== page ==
Ben Krasnow (Applied Science on YouTube) did some research into driving e-Ink displays, and he made some similar observations:

> All of the lookup table information has been removed from this datasheet, because the industry thrives on secrecy or something

Highly recommended, as usual for him it's a great video/write-up:

* https://www.youtube.com/watch?v=MsbiO8EAsGw

* http://benkrasnow.blogspot.com/2017/10/fast-partial-refresh-...

Yeah, his series is really great and it made me realize the FW flashed on these CARTA panels are actually nothing but the raw waveforms themselves.

One thing that I want to note is that while their documentation might be closely guarded secret, the actual waveforms are actually available out in the open.

For instance here are the raw waveforms for one of the latest Carta generation e-paper panel:


  ~ hexdump -C epdc_ES103CS1.fw | head -10
  00000000  34 88 c4 7c 01 2d 01 00  dd 09 00 00 07 06 a4 00  |4..|.-..........|
  00000010  03 58 21 1d 3c ca 01 85  02 00 00 00 40 00 00 fe  |.X!.<.......@...|
  00000020  47 00 00 01 00 04 0d 00  ff fc 00 00 00 00 00 54  |G..............T|
  00000030  00 03 06 09 0c 0f 12 15  18 1b 1e 21 26 2b 30 28  |...........!&+0(|
  00000040  00 00 00 00 00 00 00 08  3e 05 00 00 00 00 00 e8  |........>.......|
  00000050  cb 06 00 00 00 00 00 c8  8d 0a 00 00 00 00 00 a8  |................|
  00000060  4f 0e 00 00 00 00 00 98  00 00 00 00 00 00 00 a0  |O...............|
  00000070  65 00 00 00 00 00 00 a8  bc 00 00 00 00 00 00 b0  |e...............|
  00000080  0b 01 00 00 00 00 00 b8  5a 01 00 00 00 00 00 c0  |........Z.......|
  00000090  aa 01 00 00 00 00 00 c8  31 02 00 00 00 00 00 d0  |........1.......|

E Ink seems to be one of the technologies that is hampered solely by patents. It's too sad that we're only going to get major innovations in e ink tech in 15-20 Years...

We shall see if you are correct very soon (for display tech anyway). Key (initial) patents have already stared expiring and will continue to do so quite quickly (1-5 years).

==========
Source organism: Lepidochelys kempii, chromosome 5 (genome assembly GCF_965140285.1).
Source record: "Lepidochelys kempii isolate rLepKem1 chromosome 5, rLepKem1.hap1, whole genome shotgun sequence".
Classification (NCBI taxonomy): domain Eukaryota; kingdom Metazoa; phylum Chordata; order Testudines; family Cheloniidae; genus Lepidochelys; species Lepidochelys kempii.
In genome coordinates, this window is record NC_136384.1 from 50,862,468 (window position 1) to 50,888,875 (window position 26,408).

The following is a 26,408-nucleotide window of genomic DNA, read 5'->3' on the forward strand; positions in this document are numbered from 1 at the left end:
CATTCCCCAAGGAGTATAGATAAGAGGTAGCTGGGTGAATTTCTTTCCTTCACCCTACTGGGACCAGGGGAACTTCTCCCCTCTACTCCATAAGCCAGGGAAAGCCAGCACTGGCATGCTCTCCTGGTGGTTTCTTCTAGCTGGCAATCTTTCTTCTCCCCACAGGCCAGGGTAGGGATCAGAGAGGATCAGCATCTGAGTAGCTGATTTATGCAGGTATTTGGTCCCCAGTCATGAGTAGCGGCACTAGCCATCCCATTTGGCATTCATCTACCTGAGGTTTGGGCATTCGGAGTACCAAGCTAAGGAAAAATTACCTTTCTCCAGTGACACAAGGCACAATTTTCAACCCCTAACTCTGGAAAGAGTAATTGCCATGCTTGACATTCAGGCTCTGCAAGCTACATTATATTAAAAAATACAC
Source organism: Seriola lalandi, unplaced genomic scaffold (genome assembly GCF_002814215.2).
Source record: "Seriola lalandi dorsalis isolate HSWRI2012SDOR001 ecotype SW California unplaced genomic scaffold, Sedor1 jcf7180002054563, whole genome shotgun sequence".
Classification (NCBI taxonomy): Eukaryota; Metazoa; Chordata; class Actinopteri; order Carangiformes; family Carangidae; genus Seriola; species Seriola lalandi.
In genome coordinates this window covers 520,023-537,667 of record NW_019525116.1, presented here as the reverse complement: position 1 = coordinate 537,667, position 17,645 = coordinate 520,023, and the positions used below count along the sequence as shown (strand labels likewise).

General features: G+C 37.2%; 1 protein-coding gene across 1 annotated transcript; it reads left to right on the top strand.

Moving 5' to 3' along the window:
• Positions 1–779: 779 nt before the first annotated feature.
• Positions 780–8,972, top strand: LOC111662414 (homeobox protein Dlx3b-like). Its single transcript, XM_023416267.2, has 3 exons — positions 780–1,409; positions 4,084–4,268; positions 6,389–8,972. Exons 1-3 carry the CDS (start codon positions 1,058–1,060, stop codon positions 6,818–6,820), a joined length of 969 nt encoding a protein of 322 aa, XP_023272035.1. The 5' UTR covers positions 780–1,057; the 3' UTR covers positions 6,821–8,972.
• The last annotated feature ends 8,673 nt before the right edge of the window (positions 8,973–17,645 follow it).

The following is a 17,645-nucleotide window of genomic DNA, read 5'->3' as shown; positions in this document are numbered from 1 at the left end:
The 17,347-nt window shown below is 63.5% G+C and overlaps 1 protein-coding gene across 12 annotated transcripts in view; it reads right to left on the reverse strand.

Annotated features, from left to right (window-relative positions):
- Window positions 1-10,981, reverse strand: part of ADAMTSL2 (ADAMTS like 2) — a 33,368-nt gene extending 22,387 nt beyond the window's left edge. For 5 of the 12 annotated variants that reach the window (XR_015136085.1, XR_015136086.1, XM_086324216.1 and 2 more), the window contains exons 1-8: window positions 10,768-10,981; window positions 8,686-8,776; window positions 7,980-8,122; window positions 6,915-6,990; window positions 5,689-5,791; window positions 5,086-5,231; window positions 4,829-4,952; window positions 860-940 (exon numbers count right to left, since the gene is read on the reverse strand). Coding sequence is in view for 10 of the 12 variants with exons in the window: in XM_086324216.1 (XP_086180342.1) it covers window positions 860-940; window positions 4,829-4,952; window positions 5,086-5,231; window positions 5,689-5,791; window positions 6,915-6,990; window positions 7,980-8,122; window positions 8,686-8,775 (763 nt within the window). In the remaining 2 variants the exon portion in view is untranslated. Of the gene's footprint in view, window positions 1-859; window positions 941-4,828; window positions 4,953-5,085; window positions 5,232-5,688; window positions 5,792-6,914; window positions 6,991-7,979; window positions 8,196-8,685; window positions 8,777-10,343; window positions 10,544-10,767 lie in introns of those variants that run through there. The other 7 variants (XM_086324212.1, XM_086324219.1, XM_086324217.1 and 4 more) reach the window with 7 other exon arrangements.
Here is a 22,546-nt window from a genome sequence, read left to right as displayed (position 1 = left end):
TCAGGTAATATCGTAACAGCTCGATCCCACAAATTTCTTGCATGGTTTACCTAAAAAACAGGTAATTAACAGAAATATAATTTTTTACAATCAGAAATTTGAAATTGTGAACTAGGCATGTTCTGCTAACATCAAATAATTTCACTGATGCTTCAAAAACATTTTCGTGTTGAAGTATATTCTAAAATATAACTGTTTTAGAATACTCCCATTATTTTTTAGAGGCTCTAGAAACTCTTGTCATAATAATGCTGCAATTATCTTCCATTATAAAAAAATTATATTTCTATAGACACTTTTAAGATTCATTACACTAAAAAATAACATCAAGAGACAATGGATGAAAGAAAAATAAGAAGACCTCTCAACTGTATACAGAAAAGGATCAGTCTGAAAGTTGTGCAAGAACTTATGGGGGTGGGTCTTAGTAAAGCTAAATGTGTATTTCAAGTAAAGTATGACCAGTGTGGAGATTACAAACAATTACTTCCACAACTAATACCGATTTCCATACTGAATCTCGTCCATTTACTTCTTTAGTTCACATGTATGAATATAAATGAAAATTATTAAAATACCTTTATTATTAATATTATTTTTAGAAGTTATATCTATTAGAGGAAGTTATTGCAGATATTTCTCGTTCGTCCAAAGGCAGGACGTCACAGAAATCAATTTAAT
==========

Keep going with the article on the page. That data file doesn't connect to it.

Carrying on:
Check : - https://patents.google.com/?assignee=E+Ink+Corp - https://patents.google.com/patent/US6422687B1/en?assignee=E+...

I don't understand how that is even possible. Patent owners want their cut, but in the end they want the product to be made, too, because that's the only way they get money. So they will take as high a cut they can negotiate, reducing the margins of the end manufacturer to a marginal price. But that is the case with every "supplier".

At work I looked into integrating e-ink into a product, and the problem seems not patent fees, but availability. Granted, that could be due to patents itself, but the answers I got why it's hard to procure e-ink display were sadly "the end customers don't want it" and "e-ink is dead".

It's possible because people have different theories of what will benefit themselves. In a functioning marketplace, different suppliers will explore different options. With a monopoly, which is what patents are, you're stuck with whatever notion the patent-owner has.

One perfectly reasonable theory of self-interest is to keep prices very high. Yes, they could drop the price and possibly make more. But they could end up making less, and they'll certainly have to do a lot more negotiation work.

As an analogy, look at Apple. They have less than 20% of the smartphone market, but make 80% of the profit. [1] They were way ahead of everybody and could have captured a much larger share of both the phone and tablet markets. They're using a different theory of self-interest than the other players.

[1] https://www.investors.com/news/technology/click/apple-rakes-...

I think that theory boils down to margins.

The people making zillions of phones make a fraction of the margin Apple does on it's cool phones.

A VC will not invest in a firm, if someone else has the ability to extract all future profits via patent licensing

Funny how the name of the company (E Ink) became almost synonymous with the actual tech (EPD, or electronic paper if you want to generalize).

You can't keep things secret by patenting them. These are trade secrets, which last indefinitely. However, trade secrets are granted fewer protections.

and the historic basis of patents is “Strong protection for 20 years, but you gotta share your invention”.